Tense and aspect are central for narrative text. The perfective and imperfective aspect, particularly, are essential for how an author builds a narrative structure and signals to the reader the flow of the story.
I could have sworn that I had mentioned Lars Nordgren’s book, Greek Interjections Syntax, Semantics and Pragmatics at some point before, but apparently not. I can’t find the post. In any case, his book received a detailed review in the latest issue of the Bryn Mawr Classical Review by Coulter George:
Nordgren’s book is, of course, expensive on Amazon (here), though with all such monographs, patient waiting can often land you a reasonably priced copy–I picked one up about a year ago.
The author has a academia.edu page, as well, but he has not uploaded any papers.
There’s a brand new dissertation from the University of Texas Arlington (where many SIL dissertations have arisen) on […]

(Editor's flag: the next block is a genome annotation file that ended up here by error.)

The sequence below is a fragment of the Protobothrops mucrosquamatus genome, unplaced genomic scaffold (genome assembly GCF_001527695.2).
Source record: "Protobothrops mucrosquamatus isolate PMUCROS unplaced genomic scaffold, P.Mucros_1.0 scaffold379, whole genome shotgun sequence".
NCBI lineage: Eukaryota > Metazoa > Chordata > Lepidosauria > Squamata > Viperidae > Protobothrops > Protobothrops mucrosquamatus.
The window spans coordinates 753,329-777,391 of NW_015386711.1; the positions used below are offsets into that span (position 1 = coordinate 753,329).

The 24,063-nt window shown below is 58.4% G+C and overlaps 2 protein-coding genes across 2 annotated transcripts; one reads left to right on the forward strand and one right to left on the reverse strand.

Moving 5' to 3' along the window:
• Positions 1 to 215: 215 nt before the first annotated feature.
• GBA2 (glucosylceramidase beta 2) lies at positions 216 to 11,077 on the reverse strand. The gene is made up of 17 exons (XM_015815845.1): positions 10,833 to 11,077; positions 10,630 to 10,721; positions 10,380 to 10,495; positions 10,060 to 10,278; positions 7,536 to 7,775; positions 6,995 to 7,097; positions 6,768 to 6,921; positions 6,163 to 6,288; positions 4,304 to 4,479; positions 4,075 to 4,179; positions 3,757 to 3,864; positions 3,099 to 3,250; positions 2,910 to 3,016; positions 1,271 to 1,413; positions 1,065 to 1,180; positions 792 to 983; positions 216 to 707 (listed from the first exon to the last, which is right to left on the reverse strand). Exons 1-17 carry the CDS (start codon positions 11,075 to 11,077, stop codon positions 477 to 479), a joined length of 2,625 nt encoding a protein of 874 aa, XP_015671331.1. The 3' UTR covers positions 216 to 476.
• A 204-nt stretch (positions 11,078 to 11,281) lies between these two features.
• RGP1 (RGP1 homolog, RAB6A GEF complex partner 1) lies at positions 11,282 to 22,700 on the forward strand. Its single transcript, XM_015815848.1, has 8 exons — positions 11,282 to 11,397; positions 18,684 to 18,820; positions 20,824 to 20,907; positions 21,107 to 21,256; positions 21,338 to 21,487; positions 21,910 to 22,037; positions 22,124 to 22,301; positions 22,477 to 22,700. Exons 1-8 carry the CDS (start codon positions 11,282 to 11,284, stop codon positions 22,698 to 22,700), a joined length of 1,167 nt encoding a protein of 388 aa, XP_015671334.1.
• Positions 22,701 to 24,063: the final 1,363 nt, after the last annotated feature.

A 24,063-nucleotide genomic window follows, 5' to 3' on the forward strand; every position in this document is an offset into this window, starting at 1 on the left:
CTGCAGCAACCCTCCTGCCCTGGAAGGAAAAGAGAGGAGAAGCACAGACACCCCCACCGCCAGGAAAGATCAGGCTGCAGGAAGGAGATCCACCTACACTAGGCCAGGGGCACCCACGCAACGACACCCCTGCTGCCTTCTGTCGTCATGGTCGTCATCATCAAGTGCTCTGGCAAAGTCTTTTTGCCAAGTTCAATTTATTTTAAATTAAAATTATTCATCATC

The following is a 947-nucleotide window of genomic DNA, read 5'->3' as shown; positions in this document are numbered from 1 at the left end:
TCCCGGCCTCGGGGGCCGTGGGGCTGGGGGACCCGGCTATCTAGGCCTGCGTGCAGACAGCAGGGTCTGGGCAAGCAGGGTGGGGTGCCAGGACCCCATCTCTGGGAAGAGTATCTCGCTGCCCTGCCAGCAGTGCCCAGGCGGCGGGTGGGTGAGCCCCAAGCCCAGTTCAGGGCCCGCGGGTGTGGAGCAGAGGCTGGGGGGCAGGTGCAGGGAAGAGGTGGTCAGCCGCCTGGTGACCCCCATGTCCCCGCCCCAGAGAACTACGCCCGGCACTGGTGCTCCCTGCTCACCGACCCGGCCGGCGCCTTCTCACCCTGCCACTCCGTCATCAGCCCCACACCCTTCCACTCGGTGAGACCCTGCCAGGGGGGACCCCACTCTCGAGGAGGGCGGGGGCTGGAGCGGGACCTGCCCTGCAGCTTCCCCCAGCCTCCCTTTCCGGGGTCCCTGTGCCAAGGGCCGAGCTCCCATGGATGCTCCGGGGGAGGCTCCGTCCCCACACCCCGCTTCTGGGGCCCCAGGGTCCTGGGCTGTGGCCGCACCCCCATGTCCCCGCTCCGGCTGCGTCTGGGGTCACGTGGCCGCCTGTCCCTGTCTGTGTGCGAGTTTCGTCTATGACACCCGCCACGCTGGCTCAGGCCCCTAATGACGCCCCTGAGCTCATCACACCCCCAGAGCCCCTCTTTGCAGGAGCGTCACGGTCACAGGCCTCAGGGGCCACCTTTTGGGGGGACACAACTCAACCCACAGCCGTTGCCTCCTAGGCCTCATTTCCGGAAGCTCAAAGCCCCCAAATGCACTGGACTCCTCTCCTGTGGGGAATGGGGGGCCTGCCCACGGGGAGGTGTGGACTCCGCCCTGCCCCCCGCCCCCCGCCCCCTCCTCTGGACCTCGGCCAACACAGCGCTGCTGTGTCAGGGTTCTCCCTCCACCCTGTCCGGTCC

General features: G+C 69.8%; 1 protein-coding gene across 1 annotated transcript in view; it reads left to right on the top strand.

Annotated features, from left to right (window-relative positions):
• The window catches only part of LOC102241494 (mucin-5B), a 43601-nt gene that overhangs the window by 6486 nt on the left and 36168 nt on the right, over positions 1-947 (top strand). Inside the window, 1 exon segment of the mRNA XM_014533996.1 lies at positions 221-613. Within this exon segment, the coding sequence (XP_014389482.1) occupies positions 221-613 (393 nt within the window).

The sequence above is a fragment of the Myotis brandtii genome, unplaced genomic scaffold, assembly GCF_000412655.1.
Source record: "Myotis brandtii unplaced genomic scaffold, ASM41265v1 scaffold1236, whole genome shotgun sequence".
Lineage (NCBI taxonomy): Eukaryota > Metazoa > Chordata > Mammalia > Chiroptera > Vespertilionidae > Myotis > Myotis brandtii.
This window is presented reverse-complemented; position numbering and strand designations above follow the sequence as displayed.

It’s available in print now and sold like hotcakes at ETS & SBL…assuming that hotcakes sell really, really […]
Just appeared on Eisenbraun: Discourse Grammar of the Greek New Testament: A Practical Introduction for Teaching and Exegesis […]
I’m totally ripping this off directly from the B-Greek list, but its definitely worth it if I can […]
That’s the title of an article in Filología Neotestamentaria 19 (2006). The full title is: IS VERBAL ASPECT […]
Another important book that we’ll never be able to afford: Discourse Cohesion in Ancient Greek Edited by S.J. […]
No, this post isn’t going to provide a comparison of how word order in Classical Greek differs from […]
This won’t be long, but a few people asked for it and its worth writing about in any […]